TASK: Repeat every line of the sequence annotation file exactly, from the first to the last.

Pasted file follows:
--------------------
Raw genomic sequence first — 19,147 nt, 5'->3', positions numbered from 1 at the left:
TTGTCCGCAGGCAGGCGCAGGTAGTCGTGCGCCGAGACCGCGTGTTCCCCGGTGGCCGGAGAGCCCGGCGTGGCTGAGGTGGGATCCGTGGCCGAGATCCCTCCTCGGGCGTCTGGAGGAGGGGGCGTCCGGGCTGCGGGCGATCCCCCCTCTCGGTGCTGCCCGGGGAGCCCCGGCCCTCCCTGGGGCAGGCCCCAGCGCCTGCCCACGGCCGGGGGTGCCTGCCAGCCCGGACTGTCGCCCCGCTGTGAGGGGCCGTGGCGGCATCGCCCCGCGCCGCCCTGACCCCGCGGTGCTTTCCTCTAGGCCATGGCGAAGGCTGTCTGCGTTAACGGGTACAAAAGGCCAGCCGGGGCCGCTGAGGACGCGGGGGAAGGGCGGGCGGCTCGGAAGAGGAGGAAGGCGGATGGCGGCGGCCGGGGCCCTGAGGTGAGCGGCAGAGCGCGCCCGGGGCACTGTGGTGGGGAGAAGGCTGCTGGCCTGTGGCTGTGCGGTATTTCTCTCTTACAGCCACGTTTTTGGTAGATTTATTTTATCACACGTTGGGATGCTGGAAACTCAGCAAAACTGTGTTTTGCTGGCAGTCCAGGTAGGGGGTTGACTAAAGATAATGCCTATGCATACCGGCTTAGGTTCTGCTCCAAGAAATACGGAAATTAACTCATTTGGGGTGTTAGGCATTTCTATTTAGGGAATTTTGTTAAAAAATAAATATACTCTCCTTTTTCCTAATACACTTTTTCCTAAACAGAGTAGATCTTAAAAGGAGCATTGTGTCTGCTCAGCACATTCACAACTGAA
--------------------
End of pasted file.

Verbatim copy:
Raw genomic sequence first — 19,147 nt, 5'->3', positions numbered from 1 at the left:
TTGTCCGCAGGCAGGCGCAGGTAGTCGTGCGCCGAGACCGCGTGTTCCCCGGTGGCCGGAGAGCCCGGCGTGGCTGAGGTGGGATCCGTGGCCGAGATCCCTCCTCGGGCGTCTGGAGGAGGGGGCGTCCGGGCTGCGGGCGATCCCCCCTCTCGGTGCTGCCCGGGGAGCCCCGGCCCTCCCTGGGGCAGGCCCCAGCGCCTGCCCACGGCCGGGGGTGCCTGCCAGCCCGGACTGTCGCCCCGCTGTGAGGGGCCGTGGCGGCATCGCCCCGCGCCGCCCTGACCCCGCGGTGCTTTCCTCTAGGCCATGGCGAAGGCTGTCTGCGTTAACGGGTACAAAAGGCCAGCCGGGGCCGCTGAGGACGCGGGGGAAGGGCGGGCGGCTCGGAAGAGGAGGAAGGCGGATGGCGGCGGCCGGGGCCCTGAGGTGAGCGGCAGAGCGCGCCCGGGGCACTGTGGTGGGGAGAAGGCTGCTGGCCTGTGGCTGTGCGGTATTTCTCTCTTACAGCCACGTTTTTGGTAGATTTATTTTATCACACGTTGGGATGCTGGAAACTCAGCAAAACTGTGTTTTGCTGGCAGTCCAGGTAGGGGGTTGACTAAAGATAATGCCTATGCATACCGGCTTAGGTTCTGCTCCAAGAAATACGGAAATTAACTCATTTGGGGTGTTAGGCATTTCTATTTAGGGAATTTTGTTAAAAAATAAATATACTCTCCTTTTTCCTAATACACTTTTTCCTAAACAGAGTAGATCTTAAAAGGAGCATTGTGTCTGCTCAGCACATTCACAACTGAA